Is this what’s happening in much of our society today?  Consider an example that’s near to home.  Mo Ranch, our Presbyterian Assembly in Hunt, invited a Muslim youth group to MoRanch this coming week. This group, called the Islamic Society of North America, is a very moderate Muslim organization which has taken a lead in fostering interfaith dialogue and understanding. Their leaders have been guests at the White House and one of them spoke last summer at our Presbyterian General Assembly. A couple years back, we had representatives from this group join our adult church school here at UPC to engage in dialogue.  Jan and I went on a trip to Turkey sponsored by this group. They have never been on any governmental list for terrorist groups.  However, when certain Christian groups heard that Muslim youth would be attending a Christian camp, MoRanch became inundated with e-mails and phone calls, accusing MoRanch of hosting terrorists.  As the news spread, the allegations became more far-fetched and incendiary.  For example, one allegation spread the rumor that MoRanch planned to close the ranch except for this Islamic youth group and give all the staff the week off so that this terrorist organization could train these Muslim youth to combat Christians.  This one episode right here in our back yard shows how quickly fear can take over our ability to think clearly and judge fairly. As Steinke noted, fear replaces reason with tunnel vision and mind-numbing paranoia. This is why Robert Frost once said that what really frightened him were frightened people.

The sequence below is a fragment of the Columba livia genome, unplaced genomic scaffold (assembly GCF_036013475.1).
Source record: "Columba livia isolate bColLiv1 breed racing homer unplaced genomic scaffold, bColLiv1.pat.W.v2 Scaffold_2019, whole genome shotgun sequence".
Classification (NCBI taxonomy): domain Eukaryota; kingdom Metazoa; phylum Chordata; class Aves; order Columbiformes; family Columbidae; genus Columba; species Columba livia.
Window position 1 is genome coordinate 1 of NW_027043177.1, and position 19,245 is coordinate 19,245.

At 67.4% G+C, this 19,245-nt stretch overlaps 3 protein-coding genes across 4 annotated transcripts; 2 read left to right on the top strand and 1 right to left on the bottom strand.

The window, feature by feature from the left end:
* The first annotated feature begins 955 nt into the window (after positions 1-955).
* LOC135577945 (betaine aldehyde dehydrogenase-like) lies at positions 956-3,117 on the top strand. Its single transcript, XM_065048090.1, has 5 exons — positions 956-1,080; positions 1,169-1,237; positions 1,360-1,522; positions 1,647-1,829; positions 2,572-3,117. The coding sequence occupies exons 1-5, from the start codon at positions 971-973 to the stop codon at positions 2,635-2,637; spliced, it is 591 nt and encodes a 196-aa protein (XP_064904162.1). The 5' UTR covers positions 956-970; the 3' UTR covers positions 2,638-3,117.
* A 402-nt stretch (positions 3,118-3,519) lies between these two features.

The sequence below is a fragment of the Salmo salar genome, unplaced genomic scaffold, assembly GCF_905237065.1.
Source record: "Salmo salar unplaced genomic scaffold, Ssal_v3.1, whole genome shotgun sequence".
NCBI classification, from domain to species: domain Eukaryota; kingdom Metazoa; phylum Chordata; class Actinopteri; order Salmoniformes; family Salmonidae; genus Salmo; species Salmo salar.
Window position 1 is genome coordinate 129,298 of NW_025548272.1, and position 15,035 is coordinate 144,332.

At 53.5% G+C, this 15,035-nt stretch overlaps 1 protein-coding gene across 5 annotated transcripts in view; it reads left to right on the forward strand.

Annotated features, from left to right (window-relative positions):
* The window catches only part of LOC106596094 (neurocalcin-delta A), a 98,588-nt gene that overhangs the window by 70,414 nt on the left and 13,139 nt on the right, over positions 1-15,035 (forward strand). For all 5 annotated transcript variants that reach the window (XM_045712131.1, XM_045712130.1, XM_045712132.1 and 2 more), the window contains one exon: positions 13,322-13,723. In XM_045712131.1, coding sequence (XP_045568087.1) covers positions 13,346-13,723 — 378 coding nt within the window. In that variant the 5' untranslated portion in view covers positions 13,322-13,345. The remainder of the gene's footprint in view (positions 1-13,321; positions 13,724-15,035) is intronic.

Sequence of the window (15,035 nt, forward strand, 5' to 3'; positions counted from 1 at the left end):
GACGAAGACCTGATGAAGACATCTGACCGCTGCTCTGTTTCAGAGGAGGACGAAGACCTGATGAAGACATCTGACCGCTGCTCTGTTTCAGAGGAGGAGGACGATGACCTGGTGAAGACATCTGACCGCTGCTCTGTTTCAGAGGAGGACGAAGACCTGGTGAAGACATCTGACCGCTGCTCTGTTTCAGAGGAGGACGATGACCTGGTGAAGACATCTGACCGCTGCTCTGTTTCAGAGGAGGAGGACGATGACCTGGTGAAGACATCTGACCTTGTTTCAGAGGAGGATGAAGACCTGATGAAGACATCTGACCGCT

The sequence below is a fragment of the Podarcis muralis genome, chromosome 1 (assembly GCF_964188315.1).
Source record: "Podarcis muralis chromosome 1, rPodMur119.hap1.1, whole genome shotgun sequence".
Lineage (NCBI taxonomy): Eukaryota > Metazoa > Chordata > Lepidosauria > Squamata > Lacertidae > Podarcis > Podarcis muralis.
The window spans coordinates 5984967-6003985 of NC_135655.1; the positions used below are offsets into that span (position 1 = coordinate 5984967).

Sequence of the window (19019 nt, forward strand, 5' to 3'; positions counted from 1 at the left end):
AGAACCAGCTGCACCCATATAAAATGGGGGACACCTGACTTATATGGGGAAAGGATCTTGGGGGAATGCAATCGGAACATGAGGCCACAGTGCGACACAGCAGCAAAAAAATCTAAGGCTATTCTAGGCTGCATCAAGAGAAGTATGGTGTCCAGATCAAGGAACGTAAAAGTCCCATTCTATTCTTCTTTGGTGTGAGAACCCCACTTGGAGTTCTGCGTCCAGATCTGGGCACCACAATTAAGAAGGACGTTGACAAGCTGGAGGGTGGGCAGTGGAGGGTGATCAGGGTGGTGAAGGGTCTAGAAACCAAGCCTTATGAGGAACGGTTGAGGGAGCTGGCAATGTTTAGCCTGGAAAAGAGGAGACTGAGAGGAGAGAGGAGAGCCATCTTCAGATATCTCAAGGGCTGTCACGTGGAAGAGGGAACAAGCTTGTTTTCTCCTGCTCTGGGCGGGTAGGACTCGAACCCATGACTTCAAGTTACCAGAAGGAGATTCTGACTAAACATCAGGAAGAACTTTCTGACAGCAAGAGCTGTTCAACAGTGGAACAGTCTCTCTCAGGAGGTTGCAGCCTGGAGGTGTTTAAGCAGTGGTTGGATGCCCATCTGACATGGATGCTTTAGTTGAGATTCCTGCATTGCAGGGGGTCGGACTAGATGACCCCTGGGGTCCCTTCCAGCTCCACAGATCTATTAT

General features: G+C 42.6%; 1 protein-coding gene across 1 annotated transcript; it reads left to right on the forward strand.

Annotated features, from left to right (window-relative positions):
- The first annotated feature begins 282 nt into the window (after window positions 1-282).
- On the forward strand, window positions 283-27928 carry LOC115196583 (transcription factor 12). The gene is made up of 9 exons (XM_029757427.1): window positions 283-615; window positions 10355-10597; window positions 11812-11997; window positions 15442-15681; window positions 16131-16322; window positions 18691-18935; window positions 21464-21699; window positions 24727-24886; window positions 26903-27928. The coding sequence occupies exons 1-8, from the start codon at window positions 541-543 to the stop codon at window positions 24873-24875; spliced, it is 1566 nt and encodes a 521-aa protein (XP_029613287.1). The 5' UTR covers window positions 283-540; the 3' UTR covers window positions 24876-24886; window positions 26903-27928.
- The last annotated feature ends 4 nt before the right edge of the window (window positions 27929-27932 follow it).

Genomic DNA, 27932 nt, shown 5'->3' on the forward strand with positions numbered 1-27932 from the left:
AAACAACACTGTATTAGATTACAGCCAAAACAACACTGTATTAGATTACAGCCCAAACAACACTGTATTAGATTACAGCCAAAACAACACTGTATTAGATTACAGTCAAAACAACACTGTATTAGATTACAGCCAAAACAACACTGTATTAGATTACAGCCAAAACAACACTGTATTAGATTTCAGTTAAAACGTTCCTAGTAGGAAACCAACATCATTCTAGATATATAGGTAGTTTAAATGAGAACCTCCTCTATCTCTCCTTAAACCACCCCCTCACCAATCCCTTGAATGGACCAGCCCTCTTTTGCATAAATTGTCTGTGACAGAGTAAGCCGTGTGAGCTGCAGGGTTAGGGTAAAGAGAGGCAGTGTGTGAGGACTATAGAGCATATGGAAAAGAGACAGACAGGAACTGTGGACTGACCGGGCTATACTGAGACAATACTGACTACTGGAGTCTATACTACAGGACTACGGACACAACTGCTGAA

So how are we to live as people of faith in a frightening world?  Certainly not naively, ignoring clear risk and danger.  Still, Isaiah’s formula is the most relevant:  “Say to those of a fearful heart ‘Be strong. Do not fear!  Here is your God.’”  Notice that the injunction to “fear not” is joined to the affirmation that God is with us.  For the prophet Isaiah, God’s presence meant that the current dangers and desolations would not last. When the exiles fixed their hearts and minds on God, the dry landscape of their lives became signs of hope—hope for the healing, restoration and new life that would break forth like streams in the desert. 

Likewise, in our Gospel lesson we heard about John the Baptist sending some of his disciples to ask if Jesus was the one from God or must they wait for another.  John, too, had reason to be afraid.  He had been cast into prison and would soon have his head delivered to Herod on a platter. But Jesus responds by reassuring John of God’s presence working through Jesus——the blind receive their sight, the lame walk, the lepers are cleansed…the poor have good news brought to them.  The encouragement Jesus sent back to John was that God was at work in the world.  Transformation was happening, healing was taking place, salvation had drawn near.  We typically say that Jesus came to save us from our sins, which he clearly did, but it’s just as clear that he came to save us from our fears.  As we joyfully sing on Christmas:

Yet in the dark streets shineth
The everlasting light:
The hopes and fears of all the years
Are met in thee tonight

Friends, isn’t this the essence of the Christmas story—God is with us to save us. I read this week of parents who told how, when they put their young daughter to bed, said their bedtime prayers, kissed her good night, for years she would say, “Make sounds.”  She wanted the security of her parents’ presence, the comforting sounds of their voices, dishes being dried, sound of home and safety and love.  In Jesus Christ, God comes close, in the sound of a human voice.  And that voice speaks us today as it has spoken to people of a fearful heart across the centuries: “Be strong. Do not Fear.  Here is your God.”